Interview – Commissioner of Police, Gurgaon: Sandeep Khirwar
Sandeep Khirwar, Commissioner of Police, Gurgaon is not a new name to the city. Ever since he picked up charge in August 2016, he has been actively involved in utmost upkeep of law and order in the city. SUBURB catches up with him on his new initiatives to sync in with the changing dynamics of Gurgaon.
Born and brought up in New Delhi, a trained electrical engineer and after completing his LLB while in the police service, he is currently pursuing LLM.Excerpts from an interview:
Q: You have taken over last year as the Commissioner of Police, so, what do you think are the three challenges plaguing the city?
Ans: The first and foremost challenge is traffic. The city has witnessed a rapid growth, the infrastructure hasn’t kept pace, and the population has totally exploded. There is a great influx of the migrant population and because of the economic capacity of the city; the buying power has gone up tremendously. As a result, the vehicles on the road have gone up considerably that proves to be a big challenge. But, yes, we have a very cohesive team of officers and there is a vision in place now. The civil administration and the GMD have been set up with the core focus areas on traffic improvement and traffic mobility.
The second challenge is that of women safety. It’s also an outcome of infrastructure inadequacy as there is insufficient lighting is certain areas like chawls and slums. The slum population and children of working couples of lower strata of the society where both husband and wife are working are most vulnerable. Also, street lighting is an issue. So, there are certain vulnerable areas which we are trying to address by way of policing. We are also working with the MCG to have proper civic conditions in place and we have a large police presence there.
We do not have significant law and order issues in Gurgaon, but, yes we are impacted by crime from Delhi and UP area. Also, because of the large labour force and work force that we have, there are labour issues that keep cropping up. We have to work with the labour department – the employer and employee organisations to control these which is again a major challenge.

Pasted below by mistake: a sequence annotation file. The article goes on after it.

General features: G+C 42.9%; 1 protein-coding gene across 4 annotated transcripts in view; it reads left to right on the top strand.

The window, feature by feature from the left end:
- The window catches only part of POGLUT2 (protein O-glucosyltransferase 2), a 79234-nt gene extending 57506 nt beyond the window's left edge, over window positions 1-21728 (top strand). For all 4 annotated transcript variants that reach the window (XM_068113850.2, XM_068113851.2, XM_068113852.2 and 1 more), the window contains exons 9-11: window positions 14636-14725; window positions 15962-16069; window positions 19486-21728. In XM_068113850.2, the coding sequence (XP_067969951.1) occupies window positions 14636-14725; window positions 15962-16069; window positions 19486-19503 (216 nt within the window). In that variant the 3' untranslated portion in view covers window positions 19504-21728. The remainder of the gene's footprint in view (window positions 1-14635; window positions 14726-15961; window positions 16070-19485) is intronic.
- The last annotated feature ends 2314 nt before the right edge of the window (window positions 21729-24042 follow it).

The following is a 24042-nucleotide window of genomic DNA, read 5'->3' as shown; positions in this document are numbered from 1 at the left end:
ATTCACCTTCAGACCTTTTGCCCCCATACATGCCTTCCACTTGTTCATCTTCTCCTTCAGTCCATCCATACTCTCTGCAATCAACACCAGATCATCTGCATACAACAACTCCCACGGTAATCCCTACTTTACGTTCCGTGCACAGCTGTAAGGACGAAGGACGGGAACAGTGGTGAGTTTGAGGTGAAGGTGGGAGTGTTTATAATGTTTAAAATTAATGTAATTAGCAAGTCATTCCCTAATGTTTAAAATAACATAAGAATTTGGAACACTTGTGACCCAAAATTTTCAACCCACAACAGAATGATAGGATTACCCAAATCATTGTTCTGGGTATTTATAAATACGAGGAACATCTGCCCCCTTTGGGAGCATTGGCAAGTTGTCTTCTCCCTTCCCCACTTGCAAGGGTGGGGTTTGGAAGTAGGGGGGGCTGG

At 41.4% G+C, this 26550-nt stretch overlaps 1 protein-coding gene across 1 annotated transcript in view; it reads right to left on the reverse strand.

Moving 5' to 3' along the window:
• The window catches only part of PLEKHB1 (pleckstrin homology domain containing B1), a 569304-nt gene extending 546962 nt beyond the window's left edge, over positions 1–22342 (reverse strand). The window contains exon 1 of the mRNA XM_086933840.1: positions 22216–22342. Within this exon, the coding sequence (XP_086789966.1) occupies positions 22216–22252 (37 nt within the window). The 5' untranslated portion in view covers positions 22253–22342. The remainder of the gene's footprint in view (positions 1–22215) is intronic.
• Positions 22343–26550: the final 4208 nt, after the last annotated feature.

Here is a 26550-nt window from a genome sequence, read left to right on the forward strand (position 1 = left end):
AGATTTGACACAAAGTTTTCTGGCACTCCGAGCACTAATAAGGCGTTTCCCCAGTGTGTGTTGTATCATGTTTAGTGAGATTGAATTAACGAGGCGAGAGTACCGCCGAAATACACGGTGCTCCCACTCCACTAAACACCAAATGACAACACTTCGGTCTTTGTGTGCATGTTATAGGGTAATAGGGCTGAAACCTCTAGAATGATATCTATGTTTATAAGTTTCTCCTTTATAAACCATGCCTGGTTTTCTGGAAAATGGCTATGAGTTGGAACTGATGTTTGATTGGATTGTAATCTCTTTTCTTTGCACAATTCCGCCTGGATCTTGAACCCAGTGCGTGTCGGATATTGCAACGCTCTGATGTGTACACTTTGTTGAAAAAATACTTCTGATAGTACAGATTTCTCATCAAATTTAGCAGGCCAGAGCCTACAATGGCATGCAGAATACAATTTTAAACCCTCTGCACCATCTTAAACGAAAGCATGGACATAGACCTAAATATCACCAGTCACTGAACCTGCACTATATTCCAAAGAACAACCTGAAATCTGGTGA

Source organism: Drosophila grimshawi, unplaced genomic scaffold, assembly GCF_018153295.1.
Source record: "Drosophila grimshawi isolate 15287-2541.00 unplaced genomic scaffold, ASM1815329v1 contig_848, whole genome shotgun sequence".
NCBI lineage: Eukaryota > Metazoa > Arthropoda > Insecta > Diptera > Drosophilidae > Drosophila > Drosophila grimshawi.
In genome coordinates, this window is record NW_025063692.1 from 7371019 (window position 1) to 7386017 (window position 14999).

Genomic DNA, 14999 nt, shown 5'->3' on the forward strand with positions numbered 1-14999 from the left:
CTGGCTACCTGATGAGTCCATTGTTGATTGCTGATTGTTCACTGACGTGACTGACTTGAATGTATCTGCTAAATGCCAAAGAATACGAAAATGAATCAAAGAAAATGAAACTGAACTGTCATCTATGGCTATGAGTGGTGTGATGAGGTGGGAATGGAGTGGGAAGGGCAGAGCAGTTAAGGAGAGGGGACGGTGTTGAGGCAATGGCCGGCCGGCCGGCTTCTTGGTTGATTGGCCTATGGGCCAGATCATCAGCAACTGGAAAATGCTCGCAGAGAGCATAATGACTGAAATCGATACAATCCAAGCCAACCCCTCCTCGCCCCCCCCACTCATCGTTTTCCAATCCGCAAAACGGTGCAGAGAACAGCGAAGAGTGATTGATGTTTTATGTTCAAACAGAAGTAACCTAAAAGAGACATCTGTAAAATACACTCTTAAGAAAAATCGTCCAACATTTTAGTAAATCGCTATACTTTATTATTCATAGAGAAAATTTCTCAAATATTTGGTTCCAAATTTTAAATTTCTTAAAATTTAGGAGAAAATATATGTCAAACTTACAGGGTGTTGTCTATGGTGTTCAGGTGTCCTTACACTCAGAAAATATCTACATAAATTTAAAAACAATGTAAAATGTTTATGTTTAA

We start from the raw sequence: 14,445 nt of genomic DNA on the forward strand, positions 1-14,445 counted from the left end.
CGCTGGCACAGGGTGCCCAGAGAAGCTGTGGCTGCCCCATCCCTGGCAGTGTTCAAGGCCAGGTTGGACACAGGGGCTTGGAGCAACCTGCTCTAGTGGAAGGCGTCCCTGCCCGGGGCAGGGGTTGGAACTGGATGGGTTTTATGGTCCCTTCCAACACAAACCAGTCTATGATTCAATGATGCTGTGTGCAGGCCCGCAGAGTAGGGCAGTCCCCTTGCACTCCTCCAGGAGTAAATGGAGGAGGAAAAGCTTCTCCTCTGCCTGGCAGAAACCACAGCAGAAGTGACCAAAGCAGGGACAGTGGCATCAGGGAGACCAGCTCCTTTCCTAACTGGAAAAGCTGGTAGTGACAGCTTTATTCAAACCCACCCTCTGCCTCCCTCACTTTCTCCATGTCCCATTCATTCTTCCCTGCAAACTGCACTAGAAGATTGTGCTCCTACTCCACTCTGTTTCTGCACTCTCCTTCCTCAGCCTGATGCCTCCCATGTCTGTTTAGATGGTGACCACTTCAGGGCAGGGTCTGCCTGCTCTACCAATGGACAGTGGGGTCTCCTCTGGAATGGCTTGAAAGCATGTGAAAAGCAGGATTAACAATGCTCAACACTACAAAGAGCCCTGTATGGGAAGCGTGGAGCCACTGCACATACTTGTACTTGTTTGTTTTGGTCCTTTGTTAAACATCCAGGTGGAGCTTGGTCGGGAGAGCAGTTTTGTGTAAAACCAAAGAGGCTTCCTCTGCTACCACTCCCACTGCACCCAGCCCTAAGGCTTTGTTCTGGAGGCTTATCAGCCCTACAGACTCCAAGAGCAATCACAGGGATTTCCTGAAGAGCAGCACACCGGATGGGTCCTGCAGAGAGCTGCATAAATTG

Q For the traffic situation in Gurgaon, you mentioned that there is a vision in place. Can you elaborate on that?
Ans: As far as the role of police is concerned in this area, we are working on awareness with media organisations, schools, colleges, NGOs and civic organisations. Then for regulation we work with MCG so that traffic lights are well managed, functional and installed at important junctions.
Finally for enforcement the police force is issuing 2500-3000 challans on a daily basis and huge values are collected.
From the infrastructure point of view – GMDA – traffic modifications like introducing one way traffic at some places help. We carry out experiments and share the plan before carrying out the experiments on social media so that we can get a feedback from the people also who are the end users.
If roads have to be improved, we take it up with MCG, HUDA, GMDA and NHAI. If some culvert has to be properly managed then whichever agency has constructed that, we contact them.
Q. Have you approached the Corporates for their volunteers to help the police in managing traffic?
Ans. Gurgaon has an extremely aware population from various countries. So, their expectation levels are high. But, many of them do understand the gap between expectation and reality that exists here.
We do have a set of Road Safety Officers but, somehow the numbers dwindled after a certain time. However, the core group has remained. They are very active and influential group of RSOs and better planners than all of us. They do the modeling on computers; they stand on the ground and implement it. They are gems whom we honoured on 26 January also as they are really precious to us.
Q. What are your plans for women safety in Gurgaon?